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I cherish my mother, my stepmother and my mother-in-law, as well as all of my friends and family who are mothers as well.

I wish for all of you a day where you are made to feel ridiculously special, needed, appreciated and loved.

My day started with a (somewhat forced) sleep in, ending with the kids giggling and barging into the room to present me with a wonderful gift and card, and a hand-written note from Princess that said we should go out for lunch, breakfast and dinner, and that Mum could have a sleep in.

I’ve enjoyed taking a day “off” from Mothering today, it’s been fab xx and, I got what I really wanted today – to be made to feel like I really matter in this family. And that’s what I really needed this week.

Love my kids, love my husband, love my Mum, love my crazy family xx

I felt you. You were a pea. Then a lemon. Then an eggplant. I followed advice. I read twelve books. I quit coffee. Could you tell I was scared?

I talked to you, sang to you .. I wasn’t ready.

But then you were here. Ten toes. Eight pounds. Love. Big fat love.

I held you. I fed you. I realised that I would spend my life doing things to make you happy – and that that would make me happy.

And then there are the times I want to give up. You’ve made me rethink my sanity. You’ve made me want to fall on my mother’s feet and tell her that I get it.

But then you made me smile and you say my name – and you grab my hand with those little fingers.

We’re growing together. We are seeing the world like it is new. I will open my heart and love with rain down all over you. You’ll giggle, and I’ll do it all over again. And we will walk hand in hand. Until you let go.

I made you, but you made me a mother.

-author unknown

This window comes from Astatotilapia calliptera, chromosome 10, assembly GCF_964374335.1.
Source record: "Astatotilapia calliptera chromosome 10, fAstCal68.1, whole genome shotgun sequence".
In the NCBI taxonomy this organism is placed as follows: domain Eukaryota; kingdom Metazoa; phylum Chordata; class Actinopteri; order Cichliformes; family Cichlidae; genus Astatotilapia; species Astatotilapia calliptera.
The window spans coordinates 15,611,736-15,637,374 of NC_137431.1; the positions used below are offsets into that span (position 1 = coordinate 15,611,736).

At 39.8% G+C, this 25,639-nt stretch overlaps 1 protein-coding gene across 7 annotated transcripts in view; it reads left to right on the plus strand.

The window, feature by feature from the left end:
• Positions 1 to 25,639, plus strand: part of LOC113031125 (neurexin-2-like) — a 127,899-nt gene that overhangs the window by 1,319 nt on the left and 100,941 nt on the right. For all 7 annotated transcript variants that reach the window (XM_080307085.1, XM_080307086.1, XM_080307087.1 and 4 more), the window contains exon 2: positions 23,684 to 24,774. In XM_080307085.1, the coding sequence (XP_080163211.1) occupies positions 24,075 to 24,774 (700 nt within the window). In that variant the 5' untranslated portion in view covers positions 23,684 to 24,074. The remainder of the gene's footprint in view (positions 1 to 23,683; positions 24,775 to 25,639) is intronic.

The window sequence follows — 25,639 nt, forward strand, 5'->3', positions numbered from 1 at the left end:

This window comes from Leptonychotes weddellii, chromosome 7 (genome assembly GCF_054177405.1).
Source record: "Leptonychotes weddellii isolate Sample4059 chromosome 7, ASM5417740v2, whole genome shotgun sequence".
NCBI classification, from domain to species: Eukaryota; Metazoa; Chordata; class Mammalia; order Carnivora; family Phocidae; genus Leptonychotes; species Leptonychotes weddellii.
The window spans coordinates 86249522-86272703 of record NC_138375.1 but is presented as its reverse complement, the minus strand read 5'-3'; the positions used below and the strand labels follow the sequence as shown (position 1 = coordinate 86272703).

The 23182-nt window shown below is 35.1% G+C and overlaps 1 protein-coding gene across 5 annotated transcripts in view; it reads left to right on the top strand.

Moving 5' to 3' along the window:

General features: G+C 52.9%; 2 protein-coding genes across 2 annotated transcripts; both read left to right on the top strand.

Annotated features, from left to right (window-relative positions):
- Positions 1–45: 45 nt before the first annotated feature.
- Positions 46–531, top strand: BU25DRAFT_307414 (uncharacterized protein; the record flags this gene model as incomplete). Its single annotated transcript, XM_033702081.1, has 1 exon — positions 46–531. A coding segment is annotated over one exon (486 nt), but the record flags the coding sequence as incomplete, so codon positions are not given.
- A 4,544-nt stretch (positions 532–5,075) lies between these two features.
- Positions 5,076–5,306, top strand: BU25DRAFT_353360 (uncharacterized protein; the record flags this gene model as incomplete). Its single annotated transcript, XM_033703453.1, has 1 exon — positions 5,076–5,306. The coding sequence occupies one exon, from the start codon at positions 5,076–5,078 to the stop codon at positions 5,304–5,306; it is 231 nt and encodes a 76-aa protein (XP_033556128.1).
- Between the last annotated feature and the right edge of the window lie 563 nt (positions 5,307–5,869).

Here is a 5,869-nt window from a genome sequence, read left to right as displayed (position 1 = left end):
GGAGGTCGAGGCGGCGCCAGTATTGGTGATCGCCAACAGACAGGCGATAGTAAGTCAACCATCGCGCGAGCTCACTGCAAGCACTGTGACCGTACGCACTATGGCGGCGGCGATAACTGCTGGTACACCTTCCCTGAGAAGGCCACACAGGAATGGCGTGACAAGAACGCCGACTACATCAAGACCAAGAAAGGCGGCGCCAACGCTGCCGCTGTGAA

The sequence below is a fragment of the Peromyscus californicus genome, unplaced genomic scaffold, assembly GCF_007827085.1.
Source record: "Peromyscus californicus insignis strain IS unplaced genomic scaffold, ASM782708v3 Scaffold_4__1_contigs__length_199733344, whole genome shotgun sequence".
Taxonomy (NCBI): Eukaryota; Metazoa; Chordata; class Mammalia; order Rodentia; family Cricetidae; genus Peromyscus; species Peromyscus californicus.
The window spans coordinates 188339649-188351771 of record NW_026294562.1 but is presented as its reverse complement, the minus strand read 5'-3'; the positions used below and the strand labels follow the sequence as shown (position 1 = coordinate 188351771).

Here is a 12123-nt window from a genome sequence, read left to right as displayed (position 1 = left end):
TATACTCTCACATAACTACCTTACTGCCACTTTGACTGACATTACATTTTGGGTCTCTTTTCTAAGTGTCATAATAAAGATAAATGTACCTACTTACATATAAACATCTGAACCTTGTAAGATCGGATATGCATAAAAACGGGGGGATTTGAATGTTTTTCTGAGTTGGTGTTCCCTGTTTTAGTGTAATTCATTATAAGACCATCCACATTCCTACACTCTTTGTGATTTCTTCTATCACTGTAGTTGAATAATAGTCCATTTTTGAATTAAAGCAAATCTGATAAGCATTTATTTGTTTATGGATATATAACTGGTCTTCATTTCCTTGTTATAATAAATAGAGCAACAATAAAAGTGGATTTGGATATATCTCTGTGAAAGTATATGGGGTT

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How Will My Children Remember Me?

I often wonder what my children are going to be like when they reach adulthood and venture into the big, bad world. What are they going to be like as people?

And, what are they going to remember of me and their father, and of their childhood? I’m not necessarily talking in the instance of my not being here, because, obviously, I’m hoping (and assuming) that I will be around for years and years and years (and years) to come.

What do I remember of my parents, and my childhood? I am one of four children, and I know from conversations with my sisters that key events that I remember from my childhood differ from events that my sisters remember. Different children, different childhoods, even within one family. For example, one of my fondest memories of my mum is watching her turn cartwheels across the entire lawn, laughing and laughing along the way. I’ve mentioned this before and at least one sister had no idea what I was talking about.

Which leads to the question, How will my children remember me? And, perhaps more importantly, how do I want my children to remember me?